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Orthodoxy and the Cold War
 
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Orthodoxy and the Cold War
Religion and Political Power in Romania, 1947-65
 
 
Palgrave Macmillan
 
 
 
 
 
11 Dec 2008
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£70.00
|Hardback In Stock
  
9780230218017
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DescriptionReviewsContentsAuthors

This book examines the unique dynamics between Orthodoxy and politics in Romania. It provides an accessible narrative on church-state relations in the early Cold War period within a wider timeframe, from the establishment of the state in 1859 to the rise of Nicolae Ceauşescu in 1965. In the 1950s Romania began to distance itself from Moscow's influence, developing its own form of communism. Based on new archival resources, the book argues that Romanian national communism, outside Moscow's influence, had an ally in a strong Church. It addresses the following questions: How did the Church, which openly opposed communism in the interwar period, survive the atheist regime? How did the regime use religion to its political advantage? What was the Church's influence on Romanian politics? The book analyses the political interests of the Romanian Orthodox Church and its religious diplomacy with actors in the West, in particular with the Church of England.


Description

This book examines the unique dynamics between Orthodoxy and politics in Romania. It provides an accessible narrative on church-state relations in the early Cold War period within a wider timeframe, from the establishment of the state in 1859 to the rise of Nicolae Ceauşescu in 1965. In the 1950s Romania began to distance itself from Moscow's influence, developing its own form of communism. Based on new archival resources, the book argues that Romanian national communism, outside Moscow's influence, had an ally in a strong Church. It addresses the following questions: How did the Church, which openly opposed communism in the interwar period, survive the atheist regime? How did the regime use religion to its political advantage? What was the Church's influence on Romanian politics? The book analyses the political interests of the Romanian Orthodox Church and its religious diplomacy with actors in the West, in particular with the Church of England.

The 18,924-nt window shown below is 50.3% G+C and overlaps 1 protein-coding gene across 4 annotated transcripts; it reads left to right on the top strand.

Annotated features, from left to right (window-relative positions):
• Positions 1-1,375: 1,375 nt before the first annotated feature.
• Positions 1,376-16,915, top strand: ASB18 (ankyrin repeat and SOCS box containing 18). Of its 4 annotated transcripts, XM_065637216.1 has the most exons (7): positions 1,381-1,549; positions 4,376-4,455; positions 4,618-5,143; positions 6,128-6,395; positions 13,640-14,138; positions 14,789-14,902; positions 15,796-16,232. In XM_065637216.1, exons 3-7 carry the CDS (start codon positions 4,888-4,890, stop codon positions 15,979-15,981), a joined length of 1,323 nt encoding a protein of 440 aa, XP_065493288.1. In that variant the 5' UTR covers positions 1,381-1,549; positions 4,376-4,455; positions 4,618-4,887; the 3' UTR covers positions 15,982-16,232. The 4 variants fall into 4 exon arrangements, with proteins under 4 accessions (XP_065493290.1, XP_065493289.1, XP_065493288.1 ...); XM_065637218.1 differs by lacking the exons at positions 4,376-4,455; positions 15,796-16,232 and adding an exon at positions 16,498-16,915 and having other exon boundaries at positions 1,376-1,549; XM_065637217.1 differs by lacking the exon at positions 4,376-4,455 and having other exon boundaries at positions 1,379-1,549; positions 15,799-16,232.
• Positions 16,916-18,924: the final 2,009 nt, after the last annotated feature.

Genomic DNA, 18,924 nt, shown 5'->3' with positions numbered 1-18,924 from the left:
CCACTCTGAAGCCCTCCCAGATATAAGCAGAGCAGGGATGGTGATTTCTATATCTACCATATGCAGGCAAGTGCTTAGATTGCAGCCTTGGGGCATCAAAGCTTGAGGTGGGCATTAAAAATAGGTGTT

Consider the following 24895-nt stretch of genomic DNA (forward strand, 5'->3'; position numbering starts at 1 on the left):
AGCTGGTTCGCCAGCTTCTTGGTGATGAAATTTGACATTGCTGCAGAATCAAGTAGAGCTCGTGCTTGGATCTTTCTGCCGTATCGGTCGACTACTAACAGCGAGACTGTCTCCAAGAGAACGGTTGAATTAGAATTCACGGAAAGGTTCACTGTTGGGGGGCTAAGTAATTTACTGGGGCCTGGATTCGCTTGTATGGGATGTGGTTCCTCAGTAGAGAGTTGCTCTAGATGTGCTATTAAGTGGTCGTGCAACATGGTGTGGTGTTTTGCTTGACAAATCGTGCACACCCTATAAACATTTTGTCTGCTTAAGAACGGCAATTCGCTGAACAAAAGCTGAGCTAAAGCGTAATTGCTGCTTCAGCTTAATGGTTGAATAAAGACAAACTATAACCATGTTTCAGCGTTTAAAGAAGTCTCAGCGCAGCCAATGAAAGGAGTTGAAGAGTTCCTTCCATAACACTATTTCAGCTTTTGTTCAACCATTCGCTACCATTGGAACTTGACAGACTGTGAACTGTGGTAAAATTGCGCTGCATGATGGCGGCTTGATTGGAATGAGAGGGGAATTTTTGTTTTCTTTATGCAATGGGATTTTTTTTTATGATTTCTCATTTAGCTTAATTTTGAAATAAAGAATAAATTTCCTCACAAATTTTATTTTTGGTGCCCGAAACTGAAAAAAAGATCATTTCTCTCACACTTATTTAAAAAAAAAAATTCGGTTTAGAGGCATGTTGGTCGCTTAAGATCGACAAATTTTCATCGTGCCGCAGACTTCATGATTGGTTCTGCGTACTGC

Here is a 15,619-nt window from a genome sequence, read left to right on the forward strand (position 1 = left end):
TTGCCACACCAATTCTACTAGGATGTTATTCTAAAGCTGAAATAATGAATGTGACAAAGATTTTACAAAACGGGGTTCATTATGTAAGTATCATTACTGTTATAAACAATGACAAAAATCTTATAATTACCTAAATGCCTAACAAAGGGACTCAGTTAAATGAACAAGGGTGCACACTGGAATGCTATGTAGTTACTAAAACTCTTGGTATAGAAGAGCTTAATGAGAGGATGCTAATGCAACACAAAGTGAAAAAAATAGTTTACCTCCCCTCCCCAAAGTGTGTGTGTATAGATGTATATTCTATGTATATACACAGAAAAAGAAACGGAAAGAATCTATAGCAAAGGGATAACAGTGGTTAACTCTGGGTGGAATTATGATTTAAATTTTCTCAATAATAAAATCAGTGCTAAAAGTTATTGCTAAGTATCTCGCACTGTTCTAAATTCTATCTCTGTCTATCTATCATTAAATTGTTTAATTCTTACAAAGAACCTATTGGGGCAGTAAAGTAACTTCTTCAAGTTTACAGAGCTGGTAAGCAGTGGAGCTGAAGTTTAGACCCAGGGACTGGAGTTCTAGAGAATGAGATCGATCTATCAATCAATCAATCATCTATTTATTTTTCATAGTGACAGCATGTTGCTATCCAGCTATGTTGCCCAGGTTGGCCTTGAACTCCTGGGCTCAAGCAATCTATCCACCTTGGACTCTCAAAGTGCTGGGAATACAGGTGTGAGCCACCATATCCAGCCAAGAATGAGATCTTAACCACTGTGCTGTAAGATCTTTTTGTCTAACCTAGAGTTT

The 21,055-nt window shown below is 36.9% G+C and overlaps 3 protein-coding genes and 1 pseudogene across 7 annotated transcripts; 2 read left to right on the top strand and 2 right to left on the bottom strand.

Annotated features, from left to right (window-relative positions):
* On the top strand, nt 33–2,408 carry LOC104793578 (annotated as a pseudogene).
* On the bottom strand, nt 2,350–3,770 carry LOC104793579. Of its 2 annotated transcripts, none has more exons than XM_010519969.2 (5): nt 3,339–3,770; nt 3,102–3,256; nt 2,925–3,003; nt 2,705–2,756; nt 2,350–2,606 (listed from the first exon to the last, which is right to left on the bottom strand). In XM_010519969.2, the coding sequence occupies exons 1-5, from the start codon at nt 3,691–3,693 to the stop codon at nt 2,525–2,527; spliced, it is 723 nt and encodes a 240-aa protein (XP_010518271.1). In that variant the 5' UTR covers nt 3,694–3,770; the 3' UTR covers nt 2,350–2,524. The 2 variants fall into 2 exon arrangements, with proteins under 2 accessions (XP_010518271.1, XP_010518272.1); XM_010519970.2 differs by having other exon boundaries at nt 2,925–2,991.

Reviews


Winner of the George Blazyca Prize 2008

'This superbly researched, important book looks at how the Romanian Orthodox Church accommodated itself to atheistic communist rule. Combining an ancient tradition of working with state power with the more recent one of promoting ultra-nationalism, the Church survived the early years of communism by collaborating when necessary. Then, as Romania's communists became increasingly nationalistic, the Church joined them in the common goal of furthering nationalistic causes. Thus, like other Eastern Orthodox churches, it was neither totally craven and submissive, nor all that courageously resistant, but something in between that turned out to serve both its own interests and those of the Party-State. How this worked is a lesson for all those interested in trying to understand how religious and lay power can learn to work together in dictatorships despite having what at first seem to be harshly incompatible ideologies, but also why ultimately Orthodoxy failed to produce strong dissent.' - Daniel Chirot, University of Washington, Seattle, USA